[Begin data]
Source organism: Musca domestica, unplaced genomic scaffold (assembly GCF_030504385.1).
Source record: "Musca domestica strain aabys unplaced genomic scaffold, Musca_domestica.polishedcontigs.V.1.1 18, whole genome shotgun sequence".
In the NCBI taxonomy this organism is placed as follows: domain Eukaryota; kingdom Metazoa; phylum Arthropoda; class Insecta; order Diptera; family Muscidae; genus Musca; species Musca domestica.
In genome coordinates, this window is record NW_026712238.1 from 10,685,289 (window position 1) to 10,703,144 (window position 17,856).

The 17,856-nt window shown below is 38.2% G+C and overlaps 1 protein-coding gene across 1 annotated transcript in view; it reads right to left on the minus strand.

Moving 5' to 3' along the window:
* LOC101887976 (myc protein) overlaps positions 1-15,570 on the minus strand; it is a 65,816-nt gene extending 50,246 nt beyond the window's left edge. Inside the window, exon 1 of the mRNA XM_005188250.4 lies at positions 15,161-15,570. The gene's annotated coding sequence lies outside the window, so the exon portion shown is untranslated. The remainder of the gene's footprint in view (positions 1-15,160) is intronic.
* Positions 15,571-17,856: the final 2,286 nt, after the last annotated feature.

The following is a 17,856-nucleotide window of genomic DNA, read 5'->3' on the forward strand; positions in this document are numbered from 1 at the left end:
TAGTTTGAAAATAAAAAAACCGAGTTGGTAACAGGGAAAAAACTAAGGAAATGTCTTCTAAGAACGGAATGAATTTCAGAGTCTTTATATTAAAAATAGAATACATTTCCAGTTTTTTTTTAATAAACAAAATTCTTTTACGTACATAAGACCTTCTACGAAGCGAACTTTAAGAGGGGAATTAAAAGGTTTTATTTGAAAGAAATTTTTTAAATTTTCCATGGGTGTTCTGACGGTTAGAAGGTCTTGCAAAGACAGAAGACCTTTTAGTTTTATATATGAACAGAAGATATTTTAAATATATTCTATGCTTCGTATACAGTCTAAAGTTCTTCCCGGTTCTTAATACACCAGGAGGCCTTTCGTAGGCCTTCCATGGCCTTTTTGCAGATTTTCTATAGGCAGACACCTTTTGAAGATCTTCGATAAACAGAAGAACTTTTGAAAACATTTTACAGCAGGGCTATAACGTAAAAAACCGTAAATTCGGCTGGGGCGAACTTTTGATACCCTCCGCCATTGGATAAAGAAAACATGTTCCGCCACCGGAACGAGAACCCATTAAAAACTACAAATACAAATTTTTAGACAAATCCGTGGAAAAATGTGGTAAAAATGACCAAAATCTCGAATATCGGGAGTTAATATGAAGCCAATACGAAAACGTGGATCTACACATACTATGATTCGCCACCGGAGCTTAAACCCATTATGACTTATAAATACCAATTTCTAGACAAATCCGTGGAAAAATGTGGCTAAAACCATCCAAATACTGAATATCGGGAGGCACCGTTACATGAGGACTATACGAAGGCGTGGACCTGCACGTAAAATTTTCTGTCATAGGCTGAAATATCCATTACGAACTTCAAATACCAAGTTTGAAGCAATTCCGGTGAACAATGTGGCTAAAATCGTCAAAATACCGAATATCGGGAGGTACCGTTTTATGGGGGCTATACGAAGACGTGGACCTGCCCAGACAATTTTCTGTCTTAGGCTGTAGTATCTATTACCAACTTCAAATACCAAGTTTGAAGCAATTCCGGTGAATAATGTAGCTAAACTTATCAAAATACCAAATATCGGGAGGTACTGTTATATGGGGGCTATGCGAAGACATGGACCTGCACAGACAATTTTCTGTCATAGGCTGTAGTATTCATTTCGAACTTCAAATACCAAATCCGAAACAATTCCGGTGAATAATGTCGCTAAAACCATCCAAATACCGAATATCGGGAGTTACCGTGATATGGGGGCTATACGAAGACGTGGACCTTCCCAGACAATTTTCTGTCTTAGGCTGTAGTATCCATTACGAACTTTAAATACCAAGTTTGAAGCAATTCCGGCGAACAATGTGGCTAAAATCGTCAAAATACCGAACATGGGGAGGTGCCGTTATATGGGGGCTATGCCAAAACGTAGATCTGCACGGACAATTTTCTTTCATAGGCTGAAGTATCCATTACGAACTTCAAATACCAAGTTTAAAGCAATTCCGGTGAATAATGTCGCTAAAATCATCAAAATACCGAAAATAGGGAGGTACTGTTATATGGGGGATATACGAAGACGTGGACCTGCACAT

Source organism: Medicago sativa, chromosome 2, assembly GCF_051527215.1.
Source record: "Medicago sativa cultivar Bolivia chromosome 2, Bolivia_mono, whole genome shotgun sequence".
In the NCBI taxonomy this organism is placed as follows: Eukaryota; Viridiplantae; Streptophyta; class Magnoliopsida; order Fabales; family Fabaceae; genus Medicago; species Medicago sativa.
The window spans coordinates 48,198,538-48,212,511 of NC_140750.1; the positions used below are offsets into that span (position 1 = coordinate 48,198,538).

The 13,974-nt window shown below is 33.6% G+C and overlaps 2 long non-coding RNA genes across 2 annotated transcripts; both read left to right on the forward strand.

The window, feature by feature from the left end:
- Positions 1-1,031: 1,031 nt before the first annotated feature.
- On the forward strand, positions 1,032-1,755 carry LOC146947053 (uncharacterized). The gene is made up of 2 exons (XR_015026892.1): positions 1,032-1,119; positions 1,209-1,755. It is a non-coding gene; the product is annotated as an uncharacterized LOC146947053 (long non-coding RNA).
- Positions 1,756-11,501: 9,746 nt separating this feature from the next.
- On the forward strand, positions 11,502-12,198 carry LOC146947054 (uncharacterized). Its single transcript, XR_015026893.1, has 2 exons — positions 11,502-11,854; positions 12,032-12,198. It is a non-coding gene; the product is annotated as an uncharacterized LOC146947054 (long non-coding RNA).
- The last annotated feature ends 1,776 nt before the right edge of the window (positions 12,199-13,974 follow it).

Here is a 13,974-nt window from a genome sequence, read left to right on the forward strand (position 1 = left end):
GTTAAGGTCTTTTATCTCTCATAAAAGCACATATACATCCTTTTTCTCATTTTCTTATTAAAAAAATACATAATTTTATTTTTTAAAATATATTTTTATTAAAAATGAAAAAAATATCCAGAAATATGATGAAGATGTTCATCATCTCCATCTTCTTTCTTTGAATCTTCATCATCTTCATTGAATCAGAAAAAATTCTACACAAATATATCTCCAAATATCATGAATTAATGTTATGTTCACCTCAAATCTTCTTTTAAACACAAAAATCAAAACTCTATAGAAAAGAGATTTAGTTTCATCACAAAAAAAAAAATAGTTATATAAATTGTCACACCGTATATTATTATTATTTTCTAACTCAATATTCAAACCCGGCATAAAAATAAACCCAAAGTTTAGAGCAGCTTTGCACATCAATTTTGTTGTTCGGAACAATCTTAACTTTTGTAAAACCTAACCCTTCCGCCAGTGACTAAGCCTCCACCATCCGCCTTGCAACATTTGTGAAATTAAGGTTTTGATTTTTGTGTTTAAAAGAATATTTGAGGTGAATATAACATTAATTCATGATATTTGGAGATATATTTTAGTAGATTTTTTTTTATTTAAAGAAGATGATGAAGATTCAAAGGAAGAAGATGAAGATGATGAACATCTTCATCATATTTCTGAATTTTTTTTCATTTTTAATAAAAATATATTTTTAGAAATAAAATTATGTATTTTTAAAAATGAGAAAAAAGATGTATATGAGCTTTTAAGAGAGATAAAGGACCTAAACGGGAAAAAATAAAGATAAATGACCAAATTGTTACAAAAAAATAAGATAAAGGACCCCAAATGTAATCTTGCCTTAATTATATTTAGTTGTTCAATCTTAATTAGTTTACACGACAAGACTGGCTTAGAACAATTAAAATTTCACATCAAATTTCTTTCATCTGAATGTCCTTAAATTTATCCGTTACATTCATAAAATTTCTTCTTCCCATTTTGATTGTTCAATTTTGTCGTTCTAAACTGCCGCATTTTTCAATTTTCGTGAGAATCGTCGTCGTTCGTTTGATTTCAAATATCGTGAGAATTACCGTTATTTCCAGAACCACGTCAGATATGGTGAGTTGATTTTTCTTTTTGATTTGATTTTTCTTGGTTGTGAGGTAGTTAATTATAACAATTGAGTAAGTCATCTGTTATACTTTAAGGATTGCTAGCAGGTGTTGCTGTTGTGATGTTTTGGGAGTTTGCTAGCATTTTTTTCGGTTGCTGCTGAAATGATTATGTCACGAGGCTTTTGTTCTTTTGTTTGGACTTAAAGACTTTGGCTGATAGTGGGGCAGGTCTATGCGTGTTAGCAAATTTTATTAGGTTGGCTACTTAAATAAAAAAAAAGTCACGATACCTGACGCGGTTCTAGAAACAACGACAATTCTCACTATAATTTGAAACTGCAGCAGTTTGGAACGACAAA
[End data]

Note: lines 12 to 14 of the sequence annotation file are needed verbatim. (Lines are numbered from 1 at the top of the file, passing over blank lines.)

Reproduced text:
Source record: "Medicago sativa cultivar Bolivia chromosome 2, Bolivia_mono, whole genome shotgun sequence".
In the NCBI taxonomy this organism is placed as follows: Eukaryota; Viridiplantae; Streptophyta; class Magnoliopsida; order Fabales; family Fabaceae; genus Medicago; species Medicago sativa.
The window spans coordinates 48,198,538-48,212,511 of NC_140750.1; the positions used below are offsets into that span (position 1 = coordinate 48,198,538).